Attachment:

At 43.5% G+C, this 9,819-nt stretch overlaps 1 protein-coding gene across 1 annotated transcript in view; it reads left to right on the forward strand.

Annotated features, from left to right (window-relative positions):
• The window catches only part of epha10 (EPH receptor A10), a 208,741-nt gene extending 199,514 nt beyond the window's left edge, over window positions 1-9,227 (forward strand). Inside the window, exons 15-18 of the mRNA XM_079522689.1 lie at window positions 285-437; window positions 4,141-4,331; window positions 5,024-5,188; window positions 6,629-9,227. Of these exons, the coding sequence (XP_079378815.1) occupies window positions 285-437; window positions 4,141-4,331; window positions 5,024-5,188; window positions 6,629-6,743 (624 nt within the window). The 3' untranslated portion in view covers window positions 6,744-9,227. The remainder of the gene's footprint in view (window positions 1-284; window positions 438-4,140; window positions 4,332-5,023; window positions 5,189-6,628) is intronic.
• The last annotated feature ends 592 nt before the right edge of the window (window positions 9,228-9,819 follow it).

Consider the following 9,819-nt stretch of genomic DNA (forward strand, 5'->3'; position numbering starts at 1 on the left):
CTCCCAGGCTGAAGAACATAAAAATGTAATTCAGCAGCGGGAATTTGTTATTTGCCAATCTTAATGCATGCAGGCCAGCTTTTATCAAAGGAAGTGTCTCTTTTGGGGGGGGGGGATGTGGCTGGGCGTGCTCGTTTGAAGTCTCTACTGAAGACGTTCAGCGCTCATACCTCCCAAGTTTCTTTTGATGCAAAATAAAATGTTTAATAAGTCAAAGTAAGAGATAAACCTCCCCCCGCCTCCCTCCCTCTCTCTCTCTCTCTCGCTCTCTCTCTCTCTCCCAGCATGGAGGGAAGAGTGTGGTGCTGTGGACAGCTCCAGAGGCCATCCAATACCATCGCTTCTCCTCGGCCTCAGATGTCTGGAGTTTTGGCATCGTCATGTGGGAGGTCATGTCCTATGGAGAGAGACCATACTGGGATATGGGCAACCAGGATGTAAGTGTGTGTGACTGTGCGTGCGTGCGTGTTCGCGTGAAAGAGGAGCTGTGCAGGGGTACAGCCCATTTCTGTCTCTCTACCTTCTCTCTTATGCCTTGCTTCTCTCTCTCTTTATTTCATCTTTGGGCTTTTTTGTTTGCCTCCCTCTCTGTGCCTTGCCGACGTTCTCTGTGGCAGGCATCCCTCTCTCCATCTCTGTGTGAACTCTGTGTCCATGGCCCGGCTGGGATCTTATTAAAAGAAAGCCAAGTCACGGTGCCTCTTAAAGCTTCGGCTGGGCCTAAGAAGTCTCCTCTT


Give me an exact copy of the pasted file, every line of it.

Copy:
At 43.5% G+C, this 9,819-nt stretch overlaps 1 protein-coding gene across 1 annotated transcript in view; it reads left to right on the forward strand.

Annotated features, from left to right (window-relative positions):
• The window catches only part of epha10 (EPH receptor A10), a 208,741-nt gene extending 199,514 nt beyond the window's left edge, over window positions 1-9,227 (forward strand). Inside the window, exons 15-18 of the mRNA XM_079522689.1 lie at window positions 285-437; window positions 4,141-4,331; window positions 5,024-5,188; window positions 6,629-9,227. Of these exons, the coding sequence (XP_079378815.1) occupies window positions 285-437; window positions 4,141-4,331; window positions 5,024-5,188; window positions 6,629-6,743 (624 nt within the window). The 3' untranslated portion in view covers window positions 6,744-9,227. The remainder of the gene's footprint in view (window positions 1-284; window positions 438-4,140; window positions 4,332-5,023; window positions 5,189-6,628) is intronic.
• The last annotated feature ends 592 nt before the right edge of the window (window positions 9,228-9,819 follow it).

Consider the following 9,819-nt stretch of genomic DNA (forward strand, 5'->3'; position numbering starts at 1 on the left):
CTCCCAGGCTGAAGAACATAAAAATGTAATTCAGCAGCGGGAATTTGTTATTTGCCAATCTTAATGCATGCAGGCCAGCTTTTATCAAAGGAAGTGTCTCTTTTGGGGGGGGGGGATGTGGCTGGGCGTGCTCGTTTGAAGTCTCTACTGAAGACGTTCAGCGCTCATACCTCCCAAGTTTCTTTTGATGCAAAATAAAATGTTTAATAAGTCAAAGTAAGAGATAAACCTCCCCCCGCCTCCCTCCCTCTCTCTCTCTCTCTCGCTCTCTCTCTCTCTCCCAGCATGGAGGGAAGAGTGTGGTGCTGTGGACAGCTCCAGAGGCCATCCAATACCATCGCTTCTCCTCGGCCTCAGATGTCTGGAGTTTTGGCATCGTCATGTGGGAGGTCATGTCCTATGGAGAGAGACCATACTGGGATATGGGCAACCAGGATGTAAGTGTGTGTGACTGTGCGTGCGTGCGTGTTCGCGTGAAAGAGGAGCTGTGCAGGGGTACAGCCCATTTCTGTCTCTCTACCTTCTCTCTTATGCCTTGCTTCTCTCTCTCTTTATTTCATCTTTGGGCTTTTTTGTTTGCCTCCCTCTCTGTGCCTTGCCGACGTTCTCTGTGGCAGGCATCCCTCTCTCCATCTCTGTGTGAACTCTGTGTCCATGGCCCGGCTGGGATCTTATTAAAAGAAAGCCAAGTCACGGTGCCTCTTAAAGCTTCGGCTGGGCCTAAGAAGTCTCCTCTT